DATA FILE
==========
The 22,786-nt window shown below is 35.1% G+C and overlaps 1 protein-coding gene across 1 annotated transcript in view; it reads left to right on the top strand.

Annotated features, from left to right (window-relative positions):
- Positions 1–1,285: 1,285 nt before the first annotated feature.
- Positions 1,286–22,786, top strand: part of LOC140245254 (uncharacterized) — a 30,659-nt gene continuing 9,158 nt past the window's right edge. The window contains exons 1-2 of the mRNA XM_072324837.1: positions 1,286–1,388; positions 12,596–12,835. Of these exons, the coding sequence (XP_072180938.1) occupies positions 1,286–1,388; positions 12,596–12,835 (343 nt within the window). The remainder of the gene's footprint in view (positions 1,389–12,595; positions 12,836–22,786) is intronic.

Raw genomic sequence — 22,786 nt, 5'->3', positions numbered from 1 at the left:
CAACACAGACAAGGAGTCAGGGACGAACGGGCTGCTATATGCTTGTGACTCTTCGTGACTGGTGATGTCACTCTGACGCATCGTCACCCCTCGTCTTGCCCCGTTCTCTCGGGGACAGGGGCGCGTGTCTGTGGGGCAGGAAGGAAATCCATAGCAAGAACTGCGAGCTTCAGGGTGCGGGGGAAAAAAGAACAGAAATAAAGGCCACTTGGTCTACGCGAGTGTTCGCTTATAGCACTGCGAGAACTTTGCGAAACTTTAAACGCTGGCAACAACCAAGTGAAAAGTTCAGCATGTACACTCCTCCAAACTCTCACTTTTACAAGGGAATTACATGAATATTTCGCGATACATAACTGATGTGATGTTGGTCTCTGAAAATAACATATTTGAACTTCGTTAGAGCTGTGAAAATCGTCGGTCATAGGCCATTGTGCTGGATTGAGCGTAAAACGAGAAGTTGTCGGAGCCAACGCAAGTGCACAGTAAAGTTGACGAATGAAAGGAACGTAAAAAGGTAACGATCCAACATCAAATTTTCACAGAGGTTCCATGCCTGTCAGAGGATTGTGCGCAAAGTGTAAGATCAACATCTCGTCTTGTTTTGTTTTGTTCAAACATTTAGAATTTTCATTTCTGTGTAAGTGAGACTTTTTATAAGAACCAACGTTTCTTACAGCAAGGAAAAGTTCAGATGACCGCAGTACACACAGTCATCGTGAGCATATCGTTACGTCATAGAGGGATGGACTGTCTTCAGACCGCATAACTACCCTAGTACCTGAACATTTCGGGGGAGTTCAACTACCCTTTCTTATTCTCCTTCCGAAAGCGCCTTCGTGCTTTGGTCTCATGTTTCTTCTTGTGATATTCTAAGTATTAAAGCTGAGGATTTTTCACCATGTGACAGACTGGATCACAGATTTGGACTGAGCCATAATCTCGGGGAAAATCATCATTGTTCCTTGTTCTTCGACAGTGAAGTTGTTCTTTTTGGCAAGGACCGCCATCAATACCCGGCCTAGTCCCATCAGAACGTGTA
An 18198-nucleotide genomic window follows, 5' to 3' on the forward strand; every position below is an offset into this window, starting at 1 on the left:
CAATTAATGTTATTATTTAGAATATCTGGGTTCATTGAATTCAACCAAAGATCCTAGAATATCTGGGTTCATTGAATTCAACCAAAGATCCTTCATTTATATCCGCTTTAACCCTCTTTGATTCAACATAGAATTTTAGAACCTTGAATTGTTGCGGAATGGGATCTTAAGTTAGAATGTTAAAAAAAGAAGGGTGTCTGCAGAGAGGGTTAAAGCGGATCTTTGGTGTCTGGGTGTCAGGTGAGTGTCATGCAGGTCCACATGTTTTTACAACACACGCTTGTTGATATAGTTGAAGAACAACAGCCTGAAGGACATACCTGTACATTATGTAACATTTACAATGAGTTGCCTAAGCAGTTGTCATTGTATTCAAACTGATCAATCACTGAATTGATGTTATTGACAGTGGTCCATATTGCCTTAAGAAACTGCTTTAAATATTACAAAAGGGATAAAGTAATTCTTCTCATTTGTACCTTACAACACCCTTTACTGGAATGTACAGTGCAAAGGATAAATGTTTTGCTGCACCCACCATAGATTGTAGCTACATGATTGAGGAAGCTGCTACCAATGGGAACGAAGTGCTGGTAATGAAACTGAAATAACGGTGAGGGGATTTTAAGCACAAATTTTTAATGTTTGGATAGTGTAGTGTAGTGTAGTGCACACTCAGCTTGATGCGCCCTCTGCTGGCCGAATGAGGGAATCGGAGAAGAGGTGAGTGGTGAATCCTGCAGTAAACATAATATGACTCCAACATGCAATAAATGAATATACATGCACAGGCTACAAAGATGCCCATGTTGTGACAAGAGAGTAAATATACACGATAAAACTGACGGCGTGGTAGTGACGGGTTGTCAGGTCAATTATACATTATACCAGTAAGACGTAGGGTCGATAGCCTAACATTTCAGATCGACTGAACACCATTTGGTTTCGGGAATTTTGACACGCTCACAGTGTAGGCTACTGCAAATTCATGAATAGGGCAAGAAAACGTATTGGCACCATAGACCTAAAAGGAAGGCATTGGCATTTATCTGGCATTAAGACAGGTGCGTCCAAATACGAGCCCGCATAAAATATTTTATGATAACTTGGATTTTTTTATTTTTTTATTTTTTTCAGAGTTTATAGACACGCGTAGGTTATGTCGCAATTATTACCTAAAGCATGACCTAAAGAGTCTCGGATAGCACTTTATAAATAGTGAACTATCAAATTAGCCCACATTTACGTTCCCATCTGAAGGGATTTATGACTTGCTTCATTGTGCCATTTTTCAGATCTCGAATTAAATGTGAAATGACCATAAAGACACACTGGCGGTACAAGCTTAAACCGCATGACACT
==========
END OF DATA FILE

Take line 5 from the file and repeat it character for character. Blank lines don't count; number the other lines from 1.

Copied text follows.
Raw genomic sequence — 22,786 nt, 5'->3', positions numbered from 1 at the left: